The Hurricane by Deborah Guzzi


This stunning collection of poems, written by international poet, Deborah Guzzi, speaks to timely and relevant societal issues, as well as the important icons of family, love, mercy, outrage, and things unsaid. Political themes resound, but never overpower her poems, which seem to unfold in layers, providing reading enjoyment for lovers of poetry regardless of age or experience. Guzzi’s book, The Hurricane, is a necessary addition to any serious collection of poetry today.

Deborah Guzzi grew up in Connecticut, where she still lives and writes. When asked about why this book is so important, Deborah replied, “The plight of and rights of women in the 20th century have changed the course of the world. Hopefully, men and women will continue to grow in understanding of each other; my book was aimed at that goal.”

Deborah Guzzi has found success elsewhere, being published in here/there, UK; Existere, Canada; Tincture, Australia; Cha Asian Literary Review, Hong Kong, China; Eunoia, Singapore; Latchkey Tales, New Zealand; Vine Leaves Literary Journal, Greece; mgv2>publishing, France; RedLeaf Poetry, India; as well as Travel by the Book, Ribbons, Bitterzoet, Dual Coast Magazine, Poetry Quarterly and others in the USA.

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Praise for The Hurricane:

"The poems in the Hurricane are rich in emotions. They take the reader on a journey which ranges from monochromatic to full color. They are bursting with energy, and vibrant with modern and contemporary memories."

David Williams – Driving Instructor/Poet/Author of A Question of Thought, No Longer Searching, Shadows Of Life. Graduate of Manchester University, Manchester, United Kingdom.

"Through the use of a variety of poetic devices, Deborah skillfully brings beauty through nuance to every line of her writing. The selection of poems in this book is a true testament to her talent in exposing thoughts and feelings universal to mankind in a unique and endearing way. You will find here just the right poem to fit your mood, to give you something to contemplate, or to give you strength to go on. I find Deborah Guzzi to be a poet of the highest caliber. I am certain you will be enriched by taking daily excursions into her world of poetry within The Hurricane."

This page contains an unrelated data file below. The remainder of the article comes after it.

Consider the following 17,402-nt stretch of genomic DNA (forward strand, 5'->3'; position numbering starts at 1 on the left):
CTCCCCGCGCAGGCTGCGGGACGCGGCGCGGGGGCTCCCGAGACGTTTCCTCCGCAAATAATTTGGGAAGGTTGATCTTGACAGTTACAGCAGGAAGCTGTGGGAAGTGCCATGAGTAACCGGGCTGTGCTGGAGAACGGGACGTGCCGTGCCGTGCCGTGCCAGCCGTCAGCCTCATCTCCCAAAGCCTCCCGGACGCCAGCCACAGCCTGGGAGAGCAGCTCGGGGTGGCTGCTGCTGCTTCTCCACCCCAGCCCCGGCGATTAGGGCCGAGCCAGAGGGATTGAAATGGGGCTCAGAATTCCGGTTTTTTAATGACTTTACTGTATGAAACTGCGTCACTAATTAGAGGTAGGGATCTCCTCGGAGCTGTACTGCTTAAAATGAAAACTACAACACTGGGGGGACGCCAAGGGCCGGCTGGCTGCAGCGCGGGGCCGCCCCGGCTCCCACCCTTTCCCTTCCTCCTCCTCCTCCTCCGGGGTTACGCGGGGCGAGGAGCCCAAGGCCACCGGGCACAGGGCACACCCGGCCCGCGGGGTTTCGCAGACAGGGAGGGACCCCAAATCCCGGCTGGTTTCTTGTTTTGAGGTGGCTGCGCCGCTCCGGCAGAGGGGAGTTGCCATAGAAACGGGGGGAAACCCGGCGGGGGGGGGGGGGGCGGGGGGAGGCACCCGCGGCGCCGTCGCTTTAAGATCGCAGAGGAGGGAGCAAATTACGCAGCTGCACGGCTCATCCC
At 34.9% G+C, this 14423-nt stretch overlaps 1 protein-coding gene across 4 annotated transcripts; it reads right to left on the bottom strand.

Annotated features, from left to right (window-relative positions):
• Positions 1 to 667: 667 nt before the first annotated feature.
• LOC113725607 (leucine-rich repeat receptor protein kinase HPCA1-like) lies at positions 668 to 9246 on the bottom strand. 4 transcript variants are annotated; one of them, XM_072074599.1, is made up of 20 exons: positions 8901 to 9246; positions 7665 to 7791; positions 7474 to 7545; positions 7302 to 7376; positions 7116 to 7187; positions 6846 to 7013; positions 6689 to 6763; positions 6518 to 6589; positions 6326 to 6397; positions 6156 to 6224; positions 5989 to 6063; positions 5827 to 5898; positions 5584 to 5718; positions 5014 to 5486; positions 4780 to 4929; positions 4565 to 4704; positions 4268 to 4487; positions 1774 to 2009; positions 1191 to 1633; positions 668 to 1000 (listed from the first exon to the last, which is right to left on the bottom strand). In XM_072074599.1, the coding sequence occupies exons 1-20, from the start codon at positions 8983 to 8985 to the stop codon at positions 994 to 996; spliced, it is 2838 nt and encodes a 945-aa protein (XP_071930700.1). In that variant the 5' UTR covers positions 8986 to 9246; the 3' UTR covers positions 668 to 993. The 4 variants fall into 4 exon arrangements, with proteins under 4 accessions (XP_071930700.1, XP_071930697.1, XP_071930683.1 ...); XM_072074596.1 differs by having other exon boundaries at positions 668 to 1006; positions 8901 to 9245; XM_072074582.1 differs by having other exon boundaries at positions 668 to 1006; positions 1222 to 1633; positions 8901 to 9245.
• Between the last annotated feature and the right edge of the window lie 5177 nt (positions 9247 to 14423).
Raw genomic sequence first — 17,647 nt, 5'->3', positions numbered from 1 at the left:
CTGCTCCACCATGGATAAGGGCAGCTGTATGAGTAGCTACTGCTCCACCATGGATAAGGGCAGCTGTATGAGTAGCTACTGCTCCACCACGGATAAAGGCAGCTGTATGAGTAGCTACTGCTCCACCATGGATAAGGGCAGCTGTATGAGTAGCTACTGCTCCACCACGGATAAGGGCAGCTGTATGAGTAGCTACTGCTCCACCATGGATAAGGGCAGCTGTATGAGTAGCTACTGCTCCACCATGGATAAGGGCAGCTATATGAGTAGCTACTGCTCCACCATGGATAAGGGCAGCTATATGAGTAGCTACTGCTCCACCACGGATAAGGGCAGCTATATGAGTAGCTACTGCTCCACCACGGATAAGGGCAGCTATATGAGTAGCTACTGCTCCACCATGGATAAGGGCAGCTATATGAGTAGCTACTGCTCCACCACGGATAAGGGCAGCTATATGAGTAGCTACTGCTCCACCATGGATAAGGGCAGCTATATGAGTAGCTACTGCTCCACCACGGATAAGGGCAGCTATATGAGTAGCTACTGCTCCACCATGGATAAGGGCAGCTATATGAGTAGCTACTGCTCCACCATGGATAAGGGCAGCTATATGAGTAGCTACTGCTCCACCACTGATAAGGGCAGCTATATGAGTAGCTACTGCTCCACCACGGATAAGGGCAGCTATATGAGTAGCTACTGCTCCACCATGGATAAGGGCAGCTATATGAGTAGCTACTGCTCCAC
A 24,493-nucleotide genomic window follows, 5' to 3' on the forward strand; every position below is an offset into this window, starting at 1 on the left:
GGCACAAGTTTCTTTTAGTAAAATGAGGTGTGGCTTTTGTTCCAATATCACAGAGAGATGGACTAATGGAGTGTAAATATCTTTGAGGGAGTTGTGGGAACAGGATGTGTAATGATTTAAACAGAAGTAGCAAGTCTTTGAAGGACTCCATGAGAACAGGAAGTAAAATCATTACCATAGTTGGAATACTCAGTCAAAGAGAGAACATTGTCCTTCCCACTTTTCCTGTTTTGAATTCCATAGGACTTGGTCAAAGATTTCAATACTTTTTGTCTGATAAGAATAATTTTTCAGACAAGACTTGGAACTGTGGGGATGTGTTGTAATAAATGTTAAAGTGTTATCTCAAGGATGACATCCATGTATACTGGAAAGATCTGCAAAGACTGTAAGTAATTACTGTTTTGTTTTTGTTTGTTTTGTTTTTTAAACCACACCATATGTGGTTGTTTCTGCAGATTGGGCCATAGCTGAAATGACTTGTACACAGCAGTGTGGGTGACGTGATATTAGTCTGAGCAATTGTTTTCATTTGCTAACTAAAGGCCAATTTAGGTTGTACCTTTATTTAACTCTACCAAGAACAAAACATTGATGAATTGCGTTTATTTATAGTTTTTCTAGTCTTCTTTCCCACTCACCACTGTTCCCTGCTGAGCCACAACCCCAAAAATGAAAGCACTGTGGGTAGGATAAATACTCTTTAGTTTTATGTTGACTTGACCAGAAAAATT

Eileen Manassian Ghali- English Language Instructor, MA - Middle East University Beirut, Lebanon.

"I have been reading Ms. Guzzi’s works for five years. I've always enjoyed her way with words. She is able to create remarkable phrases by using alliteration and other poetic devices to convey her messages. This is evident in The Sowing in which, for me, each word seems arranged meticulously with an artist's touch to create a strong and somber tone.

Another quality about the poems in Ms. Guzzi's new book is that they ring with a righteous indignation tempered with feelings of love and mercy for those who are trodden upon by society. In poems like Stoned, The Upcoming Storm, and Gendercide 2014, we are awakened by her words to the incredible plight of women throughout the world. The antiquated customs of stoning, bride burning, and "gendercide" along with the customary rape and slave status of females that we hear about almost on a daily basis are powerfully portrayed in the poetry of Deborah Guzzi.

Sometimes she plays with rhyme, and one example of that is Gendercide 2014, which is a favorite of mine, along with Bones - Hiroshima, a brief poem that paints a sad landscape as well as Memories of Xian, China, simply a beautiful poem. Ms. Guzzi is a poet for this generation!"

Andrea Dietrich, ESL/ Spanish Instructor and Poet, Pleasant Grove, UT - Brigham Young University Provo, Utah, United States.

"The poems in The Hurricane are filled to overflowing with emotional energy ranging from political overdrive, as in The Upcoming Storm to the raw sensuality in The Golden Hour, reminiscent of Dylan Thomas’ Under Milkwood. But perhaps her best work is to be found in When Madness Rides on Moonlight. Van Gogh is made to relive his tortured existence - and indeed a terrible beauty is re-born - from Deborah’s use of the symbolism and allegory which recalls Yeats in Easter 1916."

Sydney Peck, M.A. (Dublin) Head of English Studies, International Language Academy, St. Petersburg, Russia. (Thirty-years as an English teacher in USA, Canada, UK, Ireland, Russia.)

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